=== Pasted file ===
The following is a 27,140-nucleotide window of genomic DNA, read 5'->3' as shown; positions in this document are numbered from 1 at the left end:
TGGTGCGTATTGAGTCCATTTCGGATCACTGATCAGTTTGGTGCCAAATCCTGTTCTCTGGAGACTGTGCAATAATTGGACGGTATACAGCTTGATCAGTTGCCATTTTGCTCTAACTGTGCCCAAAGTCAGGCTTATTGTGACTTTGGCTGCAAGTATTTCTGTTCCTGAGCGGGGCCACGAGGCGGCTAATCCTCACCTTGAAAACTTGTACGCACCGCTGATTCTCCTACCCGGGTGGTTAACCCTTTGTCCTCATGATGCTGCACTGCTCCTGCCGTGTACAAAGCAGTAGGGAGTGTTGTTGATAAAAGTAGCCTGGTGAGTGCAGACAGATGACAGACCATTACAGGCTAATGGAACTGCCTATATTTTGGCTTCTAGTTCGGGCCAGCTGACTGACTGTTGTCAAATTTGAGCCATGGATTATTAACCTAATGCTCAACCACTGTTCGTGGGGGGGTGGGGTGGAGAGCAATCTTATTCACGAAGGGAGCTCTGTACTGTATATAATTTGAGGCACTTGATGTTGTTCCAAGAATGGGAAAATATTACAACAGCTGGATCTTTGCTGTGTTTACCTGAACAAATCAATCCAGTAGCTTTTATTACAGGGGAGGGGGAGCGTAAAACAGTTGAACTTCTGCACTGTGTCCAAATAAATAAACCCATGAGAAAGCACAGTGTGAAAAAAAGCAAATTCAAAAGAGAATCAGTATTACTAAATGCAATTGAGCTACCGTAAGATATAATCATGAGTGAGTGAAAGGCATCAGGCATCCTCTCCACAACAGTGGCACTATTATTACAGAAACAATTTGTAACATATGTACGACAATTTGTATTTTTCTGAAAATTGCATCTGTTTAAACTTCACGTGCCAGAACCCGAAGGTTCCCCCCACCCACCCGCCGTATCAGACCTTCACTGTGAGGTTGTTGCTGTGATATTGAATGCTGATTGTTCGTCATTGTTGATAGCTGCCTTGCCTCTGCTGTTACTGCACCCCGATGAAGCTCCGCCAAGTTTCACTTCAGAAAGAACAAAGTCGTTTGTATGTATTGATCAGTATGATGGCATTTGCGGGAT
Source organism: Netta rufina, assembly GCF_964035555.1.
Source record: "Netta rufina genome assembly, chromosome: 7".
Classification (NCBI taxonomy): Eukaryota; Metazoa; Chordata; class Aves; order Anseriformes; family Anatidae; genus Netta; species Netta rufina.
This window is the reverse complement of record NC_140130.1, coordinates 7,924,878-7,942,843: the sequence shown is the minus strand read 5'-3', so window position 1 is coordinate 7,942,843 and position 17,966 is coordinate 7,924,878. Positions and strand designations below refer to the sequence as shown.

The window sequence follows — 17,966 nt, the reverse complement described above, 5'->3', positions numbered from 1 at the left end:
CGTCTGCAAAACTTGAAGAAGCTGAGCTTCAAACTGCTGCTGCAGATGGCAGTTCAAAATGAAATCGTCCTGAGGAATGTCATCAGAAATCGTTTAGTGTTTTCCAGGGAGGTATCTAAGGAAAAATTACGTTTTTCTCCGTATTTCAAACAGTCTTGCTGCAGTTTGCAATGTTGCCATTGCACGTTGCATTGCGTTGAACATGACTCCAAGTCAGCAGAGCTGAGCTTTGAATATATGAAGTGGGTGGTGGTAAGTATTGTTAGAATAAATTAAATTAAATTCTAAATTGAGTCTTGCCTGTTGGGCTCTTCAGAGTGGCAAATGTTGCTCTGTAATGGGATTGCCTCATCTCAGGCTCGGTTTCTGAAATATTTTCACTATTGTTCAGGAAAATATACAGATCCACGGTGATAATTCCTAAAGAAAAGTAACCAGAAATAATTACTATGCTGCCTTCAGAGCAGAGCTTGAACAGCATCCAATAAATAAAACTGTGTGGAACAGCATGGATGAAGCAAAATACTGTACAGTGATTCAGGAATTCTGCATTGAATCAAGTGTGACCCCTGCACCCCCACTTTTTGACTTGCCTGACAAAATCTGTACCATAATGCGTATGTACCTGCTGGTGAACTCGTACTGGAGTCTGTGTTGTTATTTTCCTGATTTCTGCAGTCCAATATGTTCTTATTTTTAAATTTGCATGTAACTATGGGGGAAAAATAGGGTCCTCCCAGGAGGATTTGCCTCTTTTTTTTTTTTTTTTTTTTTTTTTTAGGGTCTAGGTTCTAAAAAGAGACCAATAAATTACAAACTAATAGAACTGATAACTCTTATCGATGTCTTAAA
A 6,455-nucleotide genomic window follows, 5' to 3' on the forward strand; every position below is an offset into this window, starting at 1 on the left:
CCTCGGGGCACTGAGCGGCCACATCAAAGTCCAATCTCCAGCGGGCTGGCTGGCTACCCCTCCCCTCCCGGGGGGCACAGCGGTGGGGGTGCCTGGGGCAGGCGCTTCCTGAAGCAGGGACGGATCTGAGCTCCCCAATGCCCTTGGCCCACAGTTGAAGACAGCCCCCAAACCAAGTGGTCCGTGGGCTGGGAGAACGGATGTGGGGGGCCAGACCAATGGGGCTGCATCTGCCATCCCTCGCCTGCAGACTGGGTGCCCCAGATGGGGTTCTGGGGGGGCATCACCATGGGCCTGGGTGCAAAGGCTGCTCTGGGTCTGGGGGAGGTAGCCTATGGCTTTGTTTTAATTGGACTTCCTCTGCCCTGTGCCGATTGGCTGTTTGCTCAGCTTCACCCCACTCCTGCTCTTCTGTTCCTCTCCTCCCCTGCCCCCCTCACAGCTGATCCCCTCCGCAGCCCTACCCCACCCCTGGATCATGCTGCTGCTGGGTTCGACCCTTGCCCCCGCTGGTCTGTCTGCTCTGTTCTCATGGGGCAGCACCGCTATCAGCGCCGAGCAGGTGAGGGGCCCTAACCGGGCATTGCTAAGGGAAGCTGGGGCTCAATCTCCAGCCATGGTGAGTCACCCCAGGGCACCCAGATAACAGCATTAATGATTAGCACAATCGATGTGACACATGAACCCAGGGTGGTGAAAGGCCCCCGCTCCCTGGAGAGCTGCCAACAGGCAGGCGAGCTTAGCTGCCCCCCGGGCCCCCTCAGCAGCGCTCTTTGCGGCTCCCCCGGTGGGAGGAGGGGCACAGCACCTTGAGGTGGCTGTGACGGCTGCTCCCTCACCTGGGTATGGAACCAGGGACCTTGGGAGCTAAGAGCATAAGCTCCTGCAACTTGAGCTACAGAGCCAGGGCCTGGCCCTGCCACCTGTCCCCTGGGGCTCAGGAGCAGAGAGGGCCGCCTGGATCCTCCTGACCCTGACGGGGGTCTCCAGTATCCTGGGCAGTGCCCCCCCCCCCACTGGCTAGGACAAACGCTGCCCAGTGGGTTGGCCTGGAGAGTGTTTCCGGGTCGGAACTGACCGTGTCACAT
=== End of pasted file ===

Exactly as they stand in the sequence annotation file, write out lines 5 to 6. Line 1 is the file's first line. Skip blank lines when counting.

Classification (NCBI taxonomy): Eukaryota; Metazoa; Chordata; class Aves; order Anseriformes; family Anatidae; genus Netta; species Netta rufina.
This window is the reverse complement of record NC_140130.1, coordinates 7,924,878-7,942,843: the sequence shown is the minus strand read 5'-3', so window position 1 is coordinate 7,942,843 and position 17,966 is coordinate 7,924,878. Positions and strand designations below refer to the sequence as shown.